Instead we drove into a cloud. Not any cloud. A rain cloud. A huge, thick, dense, rain cloud. Almost instantly, visibility went to practically nil. You could see maybe 30 feet in front of us – at times, you’d lose the taillights of the car in front of you.

Our visors misted up. Dachary made the mistake of opening hers and from that point on was unable to close it without it fogging up, so had to ride with it open. It misted. The mist condensed on my visor and Dachary’s face. Then it started to rain. I know it’s obvious when you think about it, but it had never occurred to me that it rains in the middle of a rain cloud. Clouds are just collections of vapor and rain comes out the bottom… NOT.

We rode on. I wiped. Dachary blinked. We were glad we’d already closed our vents due to the chill air at altitude, but it wasn’t long before the shells of our jackets reached the saturation point. Shortly thereafter Dachary called for us to pull over because she’d been blinking out so much water that her contact lens was starting to blink out too. I took the opportunity to grab the rain liner out of my butt pocket. And rejoiced in the knowledge that my arms wouldn’t be drenched.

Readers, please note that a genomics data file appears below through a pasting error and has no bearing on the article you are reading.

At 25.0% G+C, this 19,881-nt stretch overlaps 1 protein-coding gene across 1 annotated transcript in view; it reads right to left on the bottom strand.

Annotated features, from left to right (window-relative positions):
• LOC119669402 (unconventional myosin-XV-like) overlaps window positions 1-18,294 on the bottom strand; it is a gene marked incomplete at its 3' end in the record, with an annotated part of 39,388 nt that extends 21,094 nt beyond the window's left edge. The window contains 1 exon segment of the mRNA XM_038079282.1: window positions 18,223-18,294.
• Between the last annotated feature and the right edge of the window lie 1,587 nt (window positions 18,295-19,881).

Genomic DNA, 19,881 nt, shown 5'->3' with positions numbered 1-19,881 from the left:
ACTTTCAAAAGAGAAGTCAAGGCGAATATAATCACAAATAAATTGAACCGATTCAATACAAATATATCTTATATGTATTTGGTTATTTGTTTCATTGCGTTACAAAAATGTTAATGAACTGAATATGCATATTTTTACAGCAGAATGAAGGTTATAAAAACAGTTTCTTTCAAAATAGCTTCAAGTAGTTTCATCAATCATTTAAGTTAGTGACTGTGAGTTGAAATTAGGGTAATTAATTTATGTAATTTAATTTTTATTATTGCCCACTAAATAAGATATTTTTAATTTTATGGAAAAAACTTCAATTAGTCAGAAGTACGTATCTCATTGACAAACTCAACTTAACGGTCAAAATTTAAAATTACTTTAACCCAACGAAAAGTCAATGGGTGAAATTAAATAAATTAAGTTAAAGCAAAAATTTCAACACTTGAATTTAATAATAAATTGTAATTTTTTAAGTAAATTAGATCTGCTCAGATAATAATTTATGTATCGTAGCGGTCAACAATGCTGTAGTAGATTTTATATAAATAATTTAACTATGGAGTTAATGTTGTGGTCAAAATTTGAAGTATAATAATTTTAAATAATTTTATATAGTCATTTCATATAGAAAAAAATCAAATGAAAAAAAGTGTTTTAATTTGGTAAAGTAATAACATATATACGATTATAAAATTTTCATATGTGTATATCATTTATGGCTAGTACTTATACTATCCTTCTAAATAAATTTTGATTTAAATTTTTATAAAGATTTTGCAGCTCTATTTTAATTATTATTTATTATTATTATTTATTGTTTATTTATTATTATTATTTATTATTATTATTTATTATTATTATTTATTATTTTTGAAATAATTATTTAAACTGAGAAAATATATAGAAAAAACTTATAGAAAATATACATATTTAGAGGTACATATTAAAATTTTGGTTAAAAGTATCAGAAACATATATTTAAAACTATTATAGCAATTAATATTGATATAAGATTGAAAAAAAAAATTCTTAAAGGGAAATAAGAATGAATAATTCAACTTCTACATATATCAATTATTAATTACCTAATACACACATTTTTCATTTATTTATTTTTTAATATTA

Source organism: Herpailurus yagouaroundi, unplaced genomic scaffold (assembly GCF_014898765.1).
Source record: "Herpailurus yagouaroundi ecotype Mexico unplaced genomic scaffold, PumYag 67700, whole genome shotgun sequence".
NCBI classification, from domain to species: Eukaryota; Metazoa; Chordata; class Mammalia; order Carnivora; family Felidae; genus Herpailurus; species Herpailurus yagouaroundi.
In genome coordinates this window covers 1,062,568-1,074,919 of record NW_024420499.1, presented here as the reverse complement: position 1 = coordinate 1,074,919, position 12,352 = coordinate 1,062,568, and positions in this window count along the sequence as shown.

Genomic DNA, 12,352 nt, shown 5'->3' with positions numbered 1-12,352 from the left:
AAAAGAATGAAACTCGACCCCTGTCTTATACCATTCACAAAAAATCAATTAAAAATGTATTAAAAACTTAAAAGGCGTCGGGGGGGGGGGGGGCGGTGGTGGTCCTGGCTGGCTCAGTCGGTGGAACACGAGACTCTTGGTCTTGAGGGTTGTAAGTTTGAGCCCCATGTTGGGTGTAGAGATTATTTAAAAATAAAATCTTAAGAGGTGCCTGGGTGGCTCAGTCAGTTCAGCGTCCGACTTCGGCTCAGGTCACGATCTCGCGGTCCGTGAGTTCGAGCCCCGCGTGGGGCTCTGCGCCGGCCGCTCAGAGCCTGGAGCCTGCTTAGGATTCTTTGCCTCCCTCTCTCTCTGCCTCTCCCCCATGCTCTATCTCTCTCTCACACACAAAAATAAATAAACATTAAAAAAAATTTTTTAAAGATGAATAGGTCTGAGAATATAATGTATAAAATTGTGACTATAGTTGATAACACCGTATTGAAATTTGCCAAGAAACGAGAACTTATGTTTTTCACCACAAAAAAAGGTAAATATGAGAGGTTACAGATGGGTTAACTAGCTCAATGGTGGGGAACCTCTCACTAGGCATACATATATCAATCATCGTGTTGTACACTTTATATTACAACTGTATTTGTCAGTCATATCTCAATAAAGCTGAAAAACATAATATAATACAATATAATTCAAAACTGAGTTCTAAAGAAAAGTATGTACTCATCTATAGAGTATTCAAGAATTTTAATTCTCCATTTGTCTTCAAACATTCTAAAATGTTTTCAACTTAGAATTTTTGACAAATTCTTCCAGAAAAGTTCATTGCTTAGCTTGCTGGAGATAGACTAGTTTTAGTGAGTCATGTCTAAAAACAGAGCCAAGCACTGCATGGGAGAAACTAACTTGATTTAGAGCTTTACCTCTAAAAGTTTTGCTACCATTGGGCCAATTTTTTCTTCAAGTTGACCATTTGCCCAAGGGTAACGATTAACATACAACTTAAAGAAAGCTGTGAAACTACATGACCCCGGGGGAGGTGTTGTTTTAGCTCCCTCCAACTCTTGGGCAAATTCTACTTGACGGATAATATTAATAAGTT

It was… awesome. Literally. It was beautiful. It was a little scary, and it was totally out of our realm of previous experiences. Insane people passed us around blind curves with visibility of maybe thirty feet. The fact that busses would appear out of nowhere and zoom up the hill in the other lane didn’t seem to be a deterrent.

I was, once again, very thankful for my Denali headlights. They didn’t help me see anything, because it was nearly noon at this point and even the sun couldn’t make it through, but they gave me a huge amount of confidence that people would see me. Sure, I could see oncoming headlights, but I’ve only got one, and the Denali’s are about four times brighter.